Dan Steinbock, Founder, Difference Group
Aug 26, 2022
In its pursuit for unipolar primacy, the Biden administration is risking the economic stability of China, the West, emerging Asia, and the futures of the Global South.
Sun Bingyan, Vice Director of Research Center for Intellectual Property and Technological Security, University of International Relations
Wang Dong, Professor and Director, Institute for Global Cooperation and Understanding, Peking University
Aug 15, 2022
Washington wants to build a “small chip world” for itself that is decoupled from global supply chains. This is pure fantasy. The act can neither help the U.S. achieve a secure supply chain nor rejuvenate its domestic chip manufacturing sector. And it won’t slow China down either.
Andrew Sheng, Distinguished Fellow at the Asia Global Institute at the University of Hong Kong
Xiao Geng, President of the Hong Kong Institution for International Finance
Aug 08, 2022
Last October’s G20 Leaders’ Summit – held in Rome, and hosted by then-Italian Prime Minister Mario Draghi – produced a declaration brimming with promises to “address today’s most pressing global challenges” and “converge upon common efforts to recover better from the COVID-19 crisis and enable sustainable and inclusive growth” across the world. What a difference a year makes.
Zhang Monan, Deputy Director of Institute of American and European Studies, CCIEE
Aug 08, 2022
Some central banks have followed the U.S. Federal Reserve, but Japan, for example, is marching to the beat of its own drum. The Biden administration and the Fed, meanwhile, claim the surge in U.S. inflation is “temporary.” This reflects a severe misjudgment.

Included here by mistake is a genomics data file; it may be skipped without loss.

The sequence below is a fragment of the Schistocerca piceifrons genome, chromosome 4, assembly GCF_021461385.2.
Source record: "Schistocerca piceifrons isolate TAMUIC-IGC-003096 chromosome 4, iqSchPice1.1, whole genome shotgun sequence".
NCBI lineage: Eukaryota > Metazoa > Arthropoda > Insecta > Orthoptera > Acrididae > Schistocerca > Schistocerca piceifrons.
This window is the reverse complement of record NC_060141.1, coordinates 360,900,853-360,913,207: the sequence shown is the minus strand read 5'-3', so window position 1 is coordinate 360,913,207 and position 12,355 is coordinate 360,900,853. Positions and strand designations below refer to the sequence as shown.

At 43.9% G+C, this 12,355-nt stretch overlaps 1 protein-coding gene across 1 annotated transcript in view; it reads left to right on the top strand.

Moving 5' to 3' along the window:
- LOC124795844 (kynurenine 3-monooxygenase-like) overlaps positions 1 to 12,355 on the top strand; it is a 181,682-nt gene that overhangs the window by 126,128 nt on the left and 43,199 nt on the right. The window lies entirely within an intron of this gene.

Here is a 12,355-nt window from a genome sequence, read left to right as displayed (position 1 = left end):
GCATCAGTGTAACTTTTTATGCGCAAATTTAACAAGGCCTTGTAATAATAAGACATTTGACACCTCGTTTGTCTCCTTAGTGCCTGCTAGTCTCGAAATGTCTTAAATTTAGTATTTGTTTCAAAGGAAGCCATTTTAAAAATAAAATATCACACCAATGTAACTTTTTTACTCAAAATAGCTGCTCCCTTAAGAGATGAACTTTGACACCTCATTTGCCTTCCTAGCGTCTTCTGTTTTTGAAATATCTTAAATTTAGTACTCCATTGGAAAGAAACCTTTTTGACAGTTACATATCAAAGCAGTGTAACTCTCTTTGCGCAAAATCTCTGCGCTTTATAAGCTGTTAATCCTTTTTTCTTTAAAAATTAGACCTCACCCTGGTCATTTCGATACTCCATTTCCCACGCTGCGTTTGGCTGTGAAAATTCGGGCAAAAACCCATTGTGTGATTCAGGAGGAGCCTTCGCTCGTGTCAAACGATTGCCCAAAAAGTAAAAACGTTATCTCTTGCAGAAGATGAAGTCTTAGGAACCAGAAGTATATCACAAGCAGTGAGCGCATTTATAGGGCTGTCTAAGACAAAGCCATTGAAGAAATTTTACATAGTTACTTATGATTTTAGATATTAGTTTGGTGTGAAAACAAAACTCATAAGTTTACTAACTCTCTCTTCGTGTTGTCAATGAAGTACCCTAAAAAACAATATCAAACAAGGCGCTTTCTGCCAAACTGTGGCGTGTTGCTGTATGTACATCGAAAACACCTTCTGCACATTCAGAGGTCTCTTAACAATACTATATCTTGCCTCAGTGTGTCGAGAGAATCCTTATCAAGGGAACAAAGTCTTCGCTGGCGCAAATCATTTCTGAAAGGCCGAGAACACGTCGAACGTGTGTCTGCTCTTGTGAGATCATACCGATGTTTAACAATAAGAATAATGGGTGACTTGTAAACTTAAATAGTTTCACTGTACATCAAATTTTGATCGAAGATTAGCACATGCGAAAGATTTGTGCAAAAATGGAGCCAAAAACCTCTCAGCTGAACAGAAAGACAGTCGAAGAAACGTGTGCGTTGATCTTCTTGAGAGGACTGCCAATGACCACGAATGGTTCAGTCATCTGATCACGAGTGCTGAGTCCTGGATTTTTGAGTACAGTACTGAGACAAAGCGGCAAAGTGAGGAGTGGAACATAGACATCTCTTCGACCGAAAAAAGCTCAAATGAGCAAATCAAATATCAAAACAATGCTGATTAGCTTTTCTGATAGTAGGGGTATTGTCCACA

Brian Wong, DPhil in Politics candidate and Rhodes Scholar at Balliol College, Oxford
Aug 02, 2022
China’s economy has weather the pandemic as well as any other nation’s has in the last few years, but the future seems uncertain as the world order is reshuffled as borders and regulations return to pre-outbreak norms.
James Hinote, A Geopolitical Analyst at CJPA Global Advisors
Aug 02, 2022
The international financial infrastructure has long been dominated by Western institutions. China’s advances in digital currency could help spread its influence on global commerce enough to challenge the hegemony of the U.S. dollar.
Xu Hongcai, Deputy Director, Economic Policy Commission
Jul 27, 2022
China’s fundamentals are resilient and robust, and the trend points to normalcy and growth. Trade is up, inflation has been controlled, and while the U.S. Fed’s rate hike pushed many currencies down, the Chinese yuan has remained stable.
Jul 19, 2022
China reported its worst economic performance since the beginning of the COVID-19 pandemic.
He Weiwen, Senior Fellow, Chongyang Institute for Financial Studies
Jul 12, 2022
The systemic challenge for the U.S. is not China but the worst inflation in 40 years. In fact, fragmentation does not seem to be happening in the real world. Even an Asia-Pacific version of NATO will not likely divide the region, as China will continue to be a major trade partner.
Leonardo Dinic, Advisor to the CroAsia Institute
Jul 07, 2022
Removing import tariffs on Chinese goods could lower consumer prices in the U.S. amid inflation, dissipate the U.S.-China trade war, and support the administration’s overall strategy to strengthen its presence and influence in the Indo-Pacific region.